Press "Enter" to skip to content

The Tinder Linguist: introduction

Like many people around the world, I am currently self-isolating due to the COVID-19 pandemic. Not having had proper social interaction in weeks, I found myself spending more time on online dating applications, including Tinder. As is well known, Tinder uses the geographical location of each user to suggest profiles of other users within a certain distance. So usually, you see profiles of people who are physically in your area.

Earlier this week however, I matched with a user who turned out to be based in Melbourne but had just travelled through Hong Kong where I am currently based. Then a couple of days later, I matched with a user who turned out to be from Vienna, so I began to wonder if something was going on.

Tinder announces that the Passport feature would be available to all users through April 30th.

This was answered the next day on April 1st—Tinder was making their Passport feature available to all users through April 30th. And this was not an April Fools’ Day joke. This feature, which is normally available only to paying users, allows users to set their location to be anywhere in the world regardless of where they are physically located. It seems that this feature was rolled out earlier for some users, as my match from Vienna confirmed that this was how she found me.

Experimenting with this feature was certainly a lot of fun. I had noticed before when I was travelling that there seemed to be certain cultural differences when it came to Tinder profiles in different locations. Now that I had the freedom to check out profiles from around the world, it was interesting to see the different types of pictures that were preferred, different senses of fashion and make-up, different image filters, and different types of information that were present in the bio.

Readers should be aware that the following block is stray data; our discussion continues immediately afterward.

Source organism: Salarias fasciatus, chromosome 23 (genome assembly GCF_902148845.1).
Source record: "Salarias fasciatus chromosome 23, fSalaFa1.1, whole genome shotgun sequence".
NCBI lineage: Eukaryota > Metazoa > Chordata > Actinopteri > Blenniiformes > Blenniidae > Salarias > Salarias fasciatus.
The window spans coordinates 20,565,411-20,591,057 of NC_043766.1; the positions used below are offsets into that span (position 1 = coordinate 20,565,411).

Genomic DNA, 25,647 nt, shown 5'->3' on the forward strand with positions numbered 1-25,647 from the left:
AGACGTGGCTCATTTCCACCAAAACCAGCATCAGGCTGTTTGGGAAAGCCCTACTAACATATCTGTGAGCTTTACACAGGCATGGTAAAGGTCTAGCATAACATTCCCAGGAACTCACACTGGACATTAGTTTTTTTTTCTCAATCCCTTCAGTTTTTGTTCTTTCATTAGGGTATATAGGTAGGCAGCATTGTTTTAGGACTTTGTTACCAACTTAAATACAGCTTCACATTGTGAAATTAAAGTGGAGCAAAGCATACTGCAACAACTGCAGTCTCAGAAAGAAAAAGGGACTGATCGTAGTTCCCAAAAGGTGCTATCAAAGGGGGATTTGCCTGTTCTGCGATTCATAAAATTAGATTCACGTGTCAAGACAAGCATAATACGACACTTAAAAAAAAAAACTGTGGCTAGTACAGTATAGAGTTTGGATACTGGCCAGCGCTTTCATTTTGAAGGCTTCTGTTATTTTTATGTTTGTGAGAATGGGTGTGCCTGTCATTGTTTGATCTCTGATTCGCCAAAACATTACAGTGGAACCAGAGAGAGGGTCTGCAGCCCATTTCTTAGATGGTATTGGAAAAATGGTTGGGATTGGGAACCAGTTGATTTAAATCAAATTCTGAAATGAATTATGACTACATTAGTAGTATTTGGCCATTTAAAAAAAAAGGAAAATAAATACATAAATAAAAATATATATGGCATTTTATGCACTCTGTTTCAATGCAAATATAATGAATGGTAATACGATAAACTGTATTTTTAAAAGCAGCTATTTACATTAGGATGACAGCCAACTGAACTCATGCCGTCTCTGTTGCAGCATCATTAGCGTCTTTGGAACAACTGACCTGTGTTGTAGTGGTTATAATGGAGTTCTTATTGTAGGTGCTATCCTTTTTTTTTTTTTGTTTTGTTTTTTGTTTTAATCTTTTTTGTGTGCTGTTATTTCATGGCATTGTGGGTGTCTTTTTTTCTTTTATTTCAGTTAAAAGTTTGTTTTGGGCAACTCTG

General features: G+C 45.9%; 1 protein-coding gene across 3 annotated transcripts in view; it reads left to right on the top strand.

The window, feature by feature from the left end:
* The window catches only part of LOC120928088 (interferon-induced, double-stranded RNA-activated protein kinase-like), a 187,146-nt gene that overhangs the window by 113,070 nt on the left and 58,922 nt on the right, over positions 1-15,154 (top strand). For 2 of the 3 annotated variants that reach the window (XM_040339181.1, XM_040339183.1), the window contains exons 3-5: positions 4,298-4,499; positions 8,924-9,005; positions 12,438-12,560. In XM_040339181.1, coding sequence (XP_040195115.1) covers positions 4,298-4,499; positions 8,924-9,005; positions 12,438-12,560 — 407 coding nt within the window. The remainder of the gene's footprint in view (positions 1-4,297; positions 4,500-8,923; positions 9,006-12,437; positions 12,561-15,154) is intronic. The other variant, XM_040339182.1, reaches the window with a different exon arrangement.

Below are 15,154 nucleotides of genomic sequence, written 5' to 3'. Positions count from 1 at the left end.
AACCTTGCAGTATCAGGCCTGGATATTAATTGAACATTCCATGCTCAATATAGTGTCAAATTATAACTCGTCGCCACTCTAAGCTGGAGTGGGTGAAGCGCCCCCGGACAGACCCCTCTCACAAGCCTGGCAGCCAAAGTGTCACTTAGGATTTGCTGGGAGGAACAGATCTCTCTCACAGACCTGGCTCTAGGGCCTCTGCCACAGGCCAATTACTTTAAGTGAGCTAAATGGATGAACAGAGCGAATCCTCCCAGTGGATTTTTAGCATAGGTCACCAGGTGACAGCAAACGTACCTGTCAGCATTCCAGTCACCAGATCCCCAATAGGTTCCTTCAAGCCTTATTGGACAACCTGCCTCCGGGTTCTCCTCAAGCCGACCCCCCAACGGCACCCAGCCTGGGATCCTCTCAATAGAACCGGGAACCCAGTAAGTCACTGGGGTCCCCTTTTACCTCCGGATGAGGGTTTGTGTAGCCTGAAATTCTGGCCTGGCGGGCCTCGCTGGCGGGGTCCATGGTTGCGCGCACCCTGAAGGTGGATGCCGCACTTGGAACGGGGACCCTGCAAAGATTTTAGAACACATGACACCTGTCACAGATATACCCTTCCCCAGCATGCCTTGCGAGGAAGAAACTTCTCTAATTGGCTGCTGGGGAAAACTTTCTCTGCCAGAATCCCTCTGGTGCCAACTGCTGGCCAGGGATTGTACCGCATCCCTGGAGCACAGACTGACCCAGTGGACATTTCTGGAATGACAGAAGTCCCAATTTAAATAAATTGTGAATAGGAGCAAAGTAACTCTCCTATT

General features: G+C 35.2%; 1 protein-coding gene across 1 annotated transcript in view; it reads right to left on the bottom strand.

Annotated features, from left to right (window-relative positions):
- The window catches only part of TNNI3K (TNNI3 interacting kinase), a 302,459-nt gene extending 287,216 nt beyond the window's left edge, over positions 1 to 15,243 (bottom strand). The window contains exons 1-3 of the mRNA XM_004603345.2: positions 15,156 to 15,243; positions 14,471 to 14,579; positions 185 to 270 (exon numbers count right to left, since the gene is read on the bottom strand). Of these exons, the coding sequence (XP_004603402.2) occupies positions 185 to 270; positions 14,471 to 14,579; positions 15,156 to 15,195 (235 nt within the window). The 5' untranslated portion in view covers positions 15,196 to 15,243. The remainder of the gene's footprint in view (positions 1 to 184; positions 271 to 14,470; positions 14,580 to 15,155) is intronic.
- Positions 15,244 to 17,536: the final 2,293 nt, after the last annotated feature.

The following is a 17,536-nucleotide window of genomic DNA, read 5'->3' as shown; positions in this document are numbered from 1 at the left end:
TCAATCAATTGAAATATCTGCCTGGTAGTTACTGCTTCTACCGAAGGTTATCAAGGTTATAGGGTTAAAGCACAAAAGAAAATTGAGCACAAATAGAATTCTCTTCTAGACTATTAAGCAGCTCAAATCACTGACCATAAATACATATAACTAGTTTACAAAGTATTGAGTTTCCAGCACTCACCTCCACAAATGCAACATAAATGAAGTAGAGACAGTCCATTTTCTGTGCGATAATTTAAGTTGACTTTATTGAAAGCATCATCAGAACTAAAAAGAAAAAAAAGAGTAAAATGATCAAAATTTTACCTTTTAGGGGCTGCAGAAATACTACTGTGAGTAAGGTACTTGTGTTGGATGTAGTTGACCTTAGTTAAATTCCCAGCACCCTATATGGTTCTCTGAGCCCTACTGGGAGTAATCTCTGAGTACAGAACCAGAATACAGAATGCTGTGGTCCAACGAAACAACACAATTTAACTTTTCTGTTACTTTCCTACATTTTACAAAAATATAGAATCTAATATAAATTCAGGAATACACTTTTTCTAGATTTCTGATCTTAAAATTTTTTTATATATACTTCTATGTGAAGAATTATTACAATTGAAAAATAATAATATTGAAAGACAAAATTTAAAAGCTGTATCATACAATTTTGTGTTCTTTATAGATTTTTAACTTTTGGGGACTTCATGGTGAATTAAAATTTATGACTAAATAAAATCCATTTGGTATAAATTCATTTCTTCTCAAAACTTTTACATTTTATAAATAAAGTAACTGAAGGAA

I soon realized that this provided a great opportunity for linguistic exploration of the online dating world. I have always liked seeing profiles of visitors to my area that were in different languages, not because I planned to match with them, but because I have always been interested in languages. With the Passport feature I would now be able to seek out profiles in different languages in their home towns, not just rely on their random passage through my area. Thus the Tinder Linguist was born; this is a record of that ongoing linguistic exploration.

p.s. Of course, because this is a dating app and I am using my own personal account for my research, I am limited to seeing the profiles of women who are looking to match with someone my age. So even if there are interesting gender-based differences in which languages are used on Tinder, I would not be in a place to tell. Also, as I can only take a look at so many profiles and am not keeping any counts, I can only speak anecdotally and only make pronouncements on general impressions based on the very small sample size I have looked at (e.g. none of the profiles in Kenya seem to use Swahili or any indigenous language). I am not conducting rigorous studies at all.

Leave a Reply

Your email address will not be published.